1920:Â A Challenge to The Left
If you do not condemn colonialism, if you do not side with the colonial people, what kind of revolution are you making?
– Nguyá»…n Táº¥t ThÃ nh (1920)*
One objective broughtÂ Nguyá»…n Táº¥t ThÃ nh to the Congress of TourÂ in 1920. Â He wanted French support for Vietnamese independence. Â Socialism was the most left-leaning political faction in France at the time. Â Though Vietnam was a French colony,Â Nguyá»…n thought he has a good chance of gaining Socialist support.
“If you do not condemn colonialism,” he intoned at the Congress, “what kind of revolution are you making?” Â Yet the French Socialists were not persuaded. Â They declined to take an anti-colonial stance andÂ Nguyá»…n decided the join the newly-formed Communists, who would. Â Twenty years laterÂ Nguyá»…n took a new name,Â Há»“ ChÃ Minh, meaning “one who has been enlightened,” and became a revolutionary leader.
2015:Â History Repeating
This past Saturday two black women,Â Marissa Janae Johnson and Mara Jacqeline Willaford, interrupted a stump speech by Bernie Sanders in Seattle.Â The resounding response was angry boo’s. Â According to Johnson, some present suggested she be tazed and a water bottle was thrown at her while she was on stage. Â TheÂ video of her speech has received a 90% thumbs-down rating. Â The comments section is overwhelmed by unabashed racism and hate.
Yet the Seattle action was not a black failure, but a white one.Â Â Bernier Sanders is not just the most progressive candidate in the 2016 race. Â He is the most progressive mainstream candidate in recent memory. Â Seattle is not just a progressive city. Â It is a famously progressive city, which recentlyÂ raised the minimum wageÂ and led the fight behind Washington stateâ€™s legalization of gay marriage andÂ marijuana.
As Sanders himselfÂ saidÂ before the protesters took the stage, â€œThank you, Seattle, for being one of the most progressive cities in the United States of America.â€ Â Yet while the black activists spoke, SandersÂ checked his watch. Â Afterwards he expressed hisÂ official disappointment. Â During their speech, the audience booed. Â This is Sandersâ€™ failure. Â This is white America’s failure. Â This is not the progressivism that I signed up for.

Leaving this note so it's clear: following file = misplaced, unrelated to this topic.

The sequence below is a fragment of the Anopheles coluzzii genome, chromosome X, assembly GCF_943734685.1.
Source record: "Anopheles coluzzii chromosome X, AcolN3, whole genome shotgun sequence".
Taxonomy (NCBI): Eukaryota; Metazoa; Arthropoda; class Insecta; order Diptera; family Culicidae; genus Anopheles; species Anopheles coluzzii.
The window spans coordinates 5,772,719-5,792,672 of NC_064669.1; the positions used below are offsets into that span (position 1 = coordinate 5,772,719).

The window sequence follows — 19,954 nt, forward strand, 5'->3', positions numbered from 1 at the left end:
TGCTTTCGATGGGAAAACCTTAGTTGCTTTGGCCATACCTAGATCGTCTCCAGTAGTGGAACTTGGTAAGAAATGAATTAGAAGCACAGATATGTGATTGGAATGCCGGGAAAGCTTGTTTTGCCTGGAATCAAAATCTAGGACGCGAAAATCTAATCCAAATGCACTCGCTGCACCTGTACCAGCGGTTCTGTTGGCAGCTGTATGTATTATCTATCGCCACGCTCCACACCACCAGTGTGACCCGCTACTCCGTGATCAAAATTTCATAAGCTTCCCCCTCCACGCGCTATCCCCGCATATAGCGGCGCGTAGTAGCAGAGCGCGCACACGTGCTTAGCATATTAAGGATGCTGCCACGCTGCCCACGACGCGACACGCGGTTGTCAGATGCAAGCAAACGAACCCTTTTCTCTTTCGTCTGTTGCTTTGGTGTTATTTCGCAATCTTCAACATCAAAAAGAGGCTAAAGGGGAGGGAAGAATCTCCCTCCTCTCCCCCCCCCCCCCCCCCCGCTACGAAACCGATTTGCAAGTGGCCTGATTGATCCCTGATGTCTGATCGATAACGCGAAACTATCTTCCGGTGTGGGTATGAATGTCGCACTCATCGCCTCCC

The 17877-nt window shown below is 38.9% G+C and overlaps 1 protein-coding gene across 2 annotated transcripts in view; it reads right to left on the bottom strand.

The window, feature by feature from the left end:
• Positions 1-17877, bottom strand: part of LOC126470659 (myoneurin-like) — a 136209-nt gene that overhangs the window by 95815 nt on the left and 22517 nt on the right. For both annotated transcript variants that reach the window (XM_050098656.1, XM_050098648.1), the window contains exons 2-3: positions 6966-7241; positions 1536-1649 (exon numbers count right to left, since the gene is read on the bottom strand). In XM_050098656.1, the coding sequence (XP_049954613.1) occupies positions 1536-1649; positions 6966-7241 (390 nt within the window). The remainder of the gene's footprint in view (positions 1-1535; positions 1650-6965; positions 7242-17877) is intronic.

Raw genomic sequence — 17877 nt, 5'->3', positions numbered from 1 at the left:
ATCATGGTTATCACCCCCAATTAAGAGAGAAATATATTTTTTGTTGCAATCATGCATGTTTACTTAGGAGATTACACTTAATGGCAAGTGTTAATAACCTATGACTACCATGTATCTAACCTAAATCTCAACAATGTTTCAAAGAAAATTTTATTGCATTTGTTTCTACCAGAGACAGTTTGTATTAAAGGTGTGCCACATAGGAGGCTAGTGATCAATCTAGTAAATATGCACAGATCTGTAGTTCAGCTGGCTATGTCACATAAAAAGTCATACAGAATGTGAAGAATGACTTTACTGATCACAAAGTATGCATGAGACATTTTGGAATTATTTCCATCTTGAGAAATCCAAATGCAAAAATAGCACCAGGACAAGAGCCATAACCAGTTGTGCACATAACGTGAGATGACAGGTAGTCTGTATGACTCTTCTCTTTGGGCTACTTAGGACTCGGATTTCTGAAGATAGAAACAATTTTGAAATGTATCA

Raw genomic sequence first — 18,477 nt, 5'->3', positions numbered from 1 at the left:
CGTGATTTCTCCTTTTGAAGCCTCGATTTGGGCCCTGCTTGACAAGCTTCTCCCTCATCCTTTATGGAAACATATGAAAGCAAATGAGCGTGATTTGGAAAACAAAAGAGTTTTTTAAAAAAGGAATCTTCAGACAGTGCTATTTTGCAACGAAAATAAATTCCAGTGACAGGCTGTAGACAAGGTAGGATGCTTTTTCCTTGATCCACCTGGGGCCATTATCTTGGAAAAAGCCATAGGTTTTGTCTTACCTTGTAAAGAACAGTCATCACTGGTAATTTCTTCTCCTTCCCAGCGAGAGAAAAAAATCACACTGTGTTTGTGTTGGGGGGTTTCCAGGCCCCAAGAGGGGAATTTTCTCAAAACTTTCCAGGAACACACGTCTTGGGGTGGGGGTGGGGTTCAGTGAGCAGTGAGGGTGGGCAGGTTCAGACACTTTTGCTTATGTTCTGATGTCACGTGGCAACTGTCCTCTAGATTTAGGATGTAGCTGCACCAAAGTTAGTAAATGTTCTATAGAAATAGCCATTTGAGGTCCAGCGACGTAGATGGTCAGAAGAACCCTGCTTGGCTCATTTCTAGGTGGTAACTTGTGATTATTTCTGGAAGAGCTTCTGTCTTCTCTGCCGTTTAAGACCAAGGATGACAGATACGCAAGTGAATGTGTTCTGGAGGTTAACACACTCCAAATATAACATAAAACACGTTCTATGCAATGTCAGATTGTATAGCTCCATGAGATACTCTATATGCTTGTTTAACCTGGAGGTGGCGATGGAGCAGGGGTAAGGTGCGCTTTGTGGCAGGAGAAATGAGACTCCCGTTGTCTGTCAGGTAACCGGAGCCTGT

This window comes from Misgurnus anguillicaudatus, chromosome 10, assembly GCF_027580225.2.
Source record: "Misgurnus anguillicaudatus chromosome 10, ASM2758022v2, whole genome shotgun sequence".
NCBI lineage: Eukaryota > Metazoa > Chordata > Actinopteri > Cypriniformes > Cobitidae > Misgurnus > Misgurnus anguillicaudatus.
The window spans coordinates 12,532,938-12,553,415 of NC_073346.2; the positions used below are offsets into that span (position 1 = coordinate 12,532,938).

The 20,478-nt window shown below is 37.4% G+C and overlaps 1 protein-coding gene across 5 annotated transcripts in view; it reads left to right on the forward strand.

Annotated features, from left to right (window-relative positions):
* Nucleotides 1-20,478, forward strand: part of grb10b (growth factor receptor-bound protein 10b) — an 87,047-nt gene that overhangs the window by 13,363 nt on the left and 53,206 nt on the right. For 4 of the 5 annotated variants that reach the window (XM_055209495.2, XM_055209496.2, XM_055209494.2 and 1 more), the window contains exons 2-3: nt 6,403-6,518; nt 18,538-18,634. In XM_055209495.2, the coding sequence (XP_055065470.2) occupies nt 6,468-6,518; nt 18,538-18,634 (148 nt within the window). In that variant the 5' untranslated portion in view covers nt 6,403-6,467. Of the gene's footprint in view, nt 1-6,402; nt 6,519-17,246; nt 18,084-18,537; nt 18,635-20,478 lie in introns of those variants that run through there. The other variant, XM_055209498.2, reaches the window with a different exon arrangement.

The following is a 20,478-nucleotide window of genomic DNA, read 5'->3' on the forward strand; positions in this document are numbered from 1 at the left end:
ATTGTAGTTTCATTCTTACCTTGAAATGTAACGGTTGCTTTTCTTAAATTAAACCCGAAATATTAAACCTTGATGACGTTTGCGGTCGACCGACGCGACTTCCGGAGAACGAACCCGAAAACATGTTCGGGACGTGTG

Black Lives Matter is Not Radical
The fundamental demand of Black Lives Matter is not a radical one. Â Black people are asking not to be murdered. Â They are asking not to be summarily executed in the street. Â This is the barest foundation for a civilized society.
Yet in America, in 2015, this request is so far outside the mainstream of political discourse that the most left-leaning presidential candidate countenances the demand with irritation. Â In America, in 2015, the citizens of one of the most progressive cities in the country, respond to the demand with unfiltered hostility.
Yes, I support Sanders’ progressive agenda: a social safety net, the end of corporate influence in politics, environmental protection, rights for women and queer people. Â But who are these benefits for? Â If this is not also a progressivism that stands fiercely and unequivocally with oppressed people in our own country, it is not my progressivism.
If we do not condemn racism, if we do not side with black people,Â what kind of revolution are we progressives making?
No Revolution At All
That is not a rhetorical question. Â The answer is that if American progressivism is not also anti-racist, then it is racist. Â If it is not dismantling white supremacy, is it maintaining it. Â It would be a racially narrow, cowardly, and small-minded revolution.Â Â In short, it would be no revolution at all.
Progressivism needs to be for all Americans. Â If it is not, then it does not deserve the name. Â LikeÂ Nguyá»…n Táº¥t ThÃ nh found almost one hundred years ago and an ocean away, the farthest left of the political mainstream isnâ€™t going nearly far enough.
image: Elaine Thompson/AP
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